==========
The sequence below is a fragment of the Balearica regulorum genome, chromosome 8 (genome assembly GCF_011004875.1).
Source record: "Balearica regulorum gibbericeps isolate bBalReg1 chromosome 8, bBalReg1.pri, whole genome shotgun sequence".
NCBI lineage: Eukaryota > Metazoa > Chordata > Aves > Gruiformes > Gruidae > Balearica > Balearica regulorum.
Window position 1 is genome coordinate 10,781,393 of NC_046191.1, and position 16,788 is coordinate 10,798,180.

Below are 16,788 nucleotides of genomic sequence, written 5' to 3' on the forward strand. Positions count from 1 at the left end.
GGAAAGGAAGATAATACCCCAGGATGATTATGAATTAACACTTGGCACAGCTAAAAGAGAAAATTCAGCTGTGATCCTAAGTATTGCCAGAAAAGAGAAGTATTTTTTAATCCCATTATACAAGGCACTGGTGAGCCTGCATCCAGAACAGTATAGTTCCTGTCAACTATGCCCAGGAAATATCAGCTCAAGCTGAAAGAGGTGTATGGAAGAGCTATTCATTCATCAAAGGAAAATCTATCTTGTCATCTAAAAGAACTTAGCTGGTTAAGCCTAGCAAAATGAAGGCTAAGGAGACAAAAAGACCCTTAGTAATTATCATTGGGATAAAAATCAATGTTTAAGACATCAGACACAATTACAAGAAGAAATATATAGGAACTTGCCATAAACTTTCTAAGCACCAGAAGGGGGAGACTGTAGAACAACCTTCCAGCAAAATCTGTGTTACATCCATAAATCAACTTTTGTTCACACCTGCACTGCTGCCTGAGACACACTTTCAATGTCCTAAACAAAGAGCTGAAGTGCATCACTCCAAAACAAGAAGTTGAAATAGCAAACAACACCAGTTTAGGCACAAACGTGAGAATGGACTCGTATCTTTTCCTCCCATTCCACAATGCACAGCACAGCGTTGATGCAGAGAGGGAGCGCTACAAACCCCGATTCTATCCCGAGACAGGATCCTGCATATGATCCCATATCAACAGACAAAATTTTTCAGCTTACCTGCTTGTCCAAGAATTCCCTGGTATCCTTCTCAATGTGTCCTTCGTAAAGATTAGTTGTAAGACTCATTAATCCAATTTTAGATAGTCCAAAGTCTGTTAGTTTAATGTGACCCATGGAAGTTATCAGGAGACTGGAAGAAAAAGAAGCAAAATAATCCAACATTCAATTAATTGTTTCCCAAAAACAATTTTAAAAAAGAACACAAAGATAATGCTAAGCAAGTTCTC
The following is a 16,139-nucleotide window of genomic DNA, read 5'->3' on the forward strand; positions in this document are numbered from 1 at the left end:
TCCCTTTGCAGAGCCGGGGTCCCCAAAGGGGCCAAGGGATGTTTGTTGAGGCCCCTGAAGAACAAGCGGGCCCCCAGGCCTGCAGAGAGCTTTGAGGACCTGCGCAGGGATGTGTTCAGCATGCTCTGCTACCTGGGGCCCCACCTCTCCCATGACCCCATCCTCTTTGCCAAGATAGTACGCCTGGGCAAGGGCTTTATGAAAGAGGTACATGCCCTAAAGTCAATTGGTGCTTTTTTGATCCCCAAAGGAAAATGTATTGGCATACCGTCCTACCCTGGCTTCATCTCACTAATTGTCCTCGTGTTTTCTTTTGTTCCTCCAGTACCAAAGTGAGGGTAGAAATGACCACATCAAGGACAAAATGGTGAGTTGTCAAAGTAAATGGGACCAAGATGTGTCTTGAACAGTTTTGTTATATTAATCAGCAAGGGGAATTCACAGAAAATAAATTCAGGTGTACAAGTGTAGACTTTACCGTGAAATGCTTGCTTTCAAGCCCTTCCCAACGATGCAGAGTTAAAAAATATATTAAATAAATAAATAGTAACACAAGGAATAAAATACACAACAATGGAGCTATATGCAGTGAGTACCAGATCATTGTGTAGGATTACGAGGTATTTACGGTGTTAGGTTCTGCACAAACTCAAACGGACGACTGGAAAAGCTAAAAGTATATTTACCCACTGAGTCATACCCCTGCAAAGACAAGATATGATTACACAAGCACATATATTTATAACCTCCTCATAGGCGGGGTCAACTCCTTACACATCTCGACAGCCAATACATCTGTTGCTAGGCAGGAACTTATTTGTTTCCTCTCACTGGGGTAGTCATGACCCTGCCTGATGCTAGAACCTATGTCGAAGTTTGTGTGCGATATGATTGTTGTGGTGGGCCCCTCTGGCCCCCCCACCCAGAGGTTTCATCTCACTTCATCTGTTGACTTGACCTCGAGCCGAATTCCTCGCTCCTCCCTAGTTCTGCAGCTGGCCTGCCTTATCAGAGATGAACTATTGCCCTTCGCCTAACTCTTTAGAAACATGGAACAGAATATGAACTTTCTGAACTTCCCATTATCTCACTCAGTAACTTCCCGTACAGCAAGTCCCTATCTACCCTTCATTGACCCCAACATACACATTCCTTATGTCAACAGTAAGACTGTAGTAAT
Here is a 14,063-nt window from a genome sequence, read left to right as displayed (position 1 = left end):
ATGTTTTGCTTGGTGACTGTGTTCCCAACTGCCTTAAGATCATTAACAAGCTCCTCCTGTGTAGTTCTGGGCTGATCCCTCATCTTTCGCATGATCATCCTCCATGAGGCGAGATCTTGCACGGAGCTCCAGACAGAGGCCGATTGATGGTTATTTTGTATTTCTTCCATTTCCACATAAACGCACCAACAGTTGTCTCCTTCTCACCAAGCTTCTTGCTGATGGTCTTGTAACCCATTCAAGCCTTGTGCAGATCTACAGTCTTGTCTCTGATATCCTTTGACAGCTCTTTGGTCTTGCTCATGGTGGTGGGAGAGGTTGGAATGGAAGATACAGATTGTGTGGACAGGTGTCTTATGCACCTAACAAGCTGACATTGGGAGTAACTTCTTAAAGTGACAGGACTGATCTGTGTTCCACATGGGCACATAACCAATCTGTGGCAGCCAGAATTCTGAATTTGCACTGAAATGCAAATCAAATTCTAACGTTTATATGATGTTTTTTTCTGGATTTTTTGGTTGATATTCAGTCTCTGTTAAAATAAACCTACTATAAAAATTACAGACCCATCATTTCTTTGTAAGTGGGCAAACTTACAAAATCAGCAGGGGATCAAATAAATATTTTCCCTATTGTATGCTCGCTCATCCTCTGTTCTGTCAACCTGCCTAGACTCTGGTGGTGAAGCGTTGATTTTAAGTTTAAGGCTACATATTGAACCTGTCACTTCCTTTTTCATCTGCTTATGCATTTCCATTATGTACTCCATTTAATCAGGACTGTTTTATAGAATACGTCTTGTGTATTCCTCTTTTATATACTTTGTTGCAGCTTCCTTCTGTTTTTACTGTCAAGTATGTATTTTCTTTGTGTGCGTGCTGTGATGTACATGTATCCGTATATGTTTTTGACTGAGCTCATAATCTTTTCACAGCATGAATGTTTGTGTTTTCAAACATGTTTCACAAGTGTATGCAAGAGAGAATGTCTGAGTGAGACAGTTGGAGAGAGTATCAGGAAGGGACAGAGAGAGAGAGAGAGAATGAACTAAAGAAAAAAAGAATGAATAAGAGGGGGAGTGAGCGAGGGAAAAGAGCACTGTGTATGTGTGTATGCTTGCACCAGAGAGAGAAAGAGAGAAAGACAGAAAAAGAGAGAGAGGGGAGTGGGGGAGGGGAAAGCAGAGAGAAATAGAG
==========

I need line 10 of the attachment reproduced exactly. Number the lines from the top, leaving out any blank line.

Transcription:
ATGTTTTGCTTGGTGACTGTGTTCCCAACTGCCTTAAGATCATTAACAAGCTCCTCCTGTGTAGTTCTGGGCTGATCCCTCATCTTTCGCATGATCATCCTCCATGAGGCGAGATCTTGCACGGAGCTCCAGACAGAGGCCGATTGATGGTTATTTTGTATTTCTTCCATTTCCACATAAACGCACCAACAGTTGTCTCCTTCTCACCAAGCTTCTTGCTGATGGTCTTGTAACCCATTCAAGCCTTGTGCAGATCTACAGTCTTGTCTCTGATATCCTTTGACAGCTCTTTGGTCTTGCTCATGGTGGTGGGAGAGGTTGGAATGGAAGATACAGATTGTGTGGACAGGTGTCTTATGCACCTAACAAGCTGACATTGGGAGTAACTTCTTAAAGTGACAGGACTGATCTGTGTTCCACATGGGCACATAACCAATCTGTGGCAGCCAGAATTCTGAATTTGCACTGAAATGCAAATCAAATTCTAACGTTTATATGATGTTTTTTTCTGGATTTTTTGGTTGATATTCAGTCTCTGTTAAAATAAACCTACTATAAAAATTACAGACCCATCATTTCTTTGTAAGTGGGCAAACTTACAAAATCAGCAGGGGATCAAATAAATATTTTCCCTATTGTATGCTCGCTCATCCTCTGTTCTGTCAACCTGCCTAGACTCTGGTGGTGAAGCGTTGATTTTAAGTTTAAGGCTACATATTGAACCTGTCACTTCCTTTTTCATCTGCTTATGCATTTCCATTATGTACTCCATTTAATCAGGACTGTTTTATAGAATACGTCTTGTGTATTCCTCTTTTATATACTTTGTTGCAGCTTCCTTCTGTTTTTACTGTCAAGTATGTATTTTCTTTGTGTGCGTGCTGTGATGTACATGTATCCGTATATGTTTTTGACTGAGCTCATAATCTTTTCACAGCATGAATGTTTGTGTTTTCAAACATGTTTCACAAGTGTATGCAAGAGAGAATGTCTGAGTGAGACAGTTGGAGAGAGTATCAGGAAGGGACAGAGAGAGAGAGAGAGAATGAACTAAAGAAAAAAAGAATGAATAAGAGGGGGAGTGAGCGAGGGAAAAGAGCACTGTGTATGTGTGTATGCTTGCACCAGAGAGAGAAAGAGAGAAAGACAGAAAAAGAGAGAGAGGGGAGTGGGGGAGGGGAAAGCAGAGAGAAATAGAG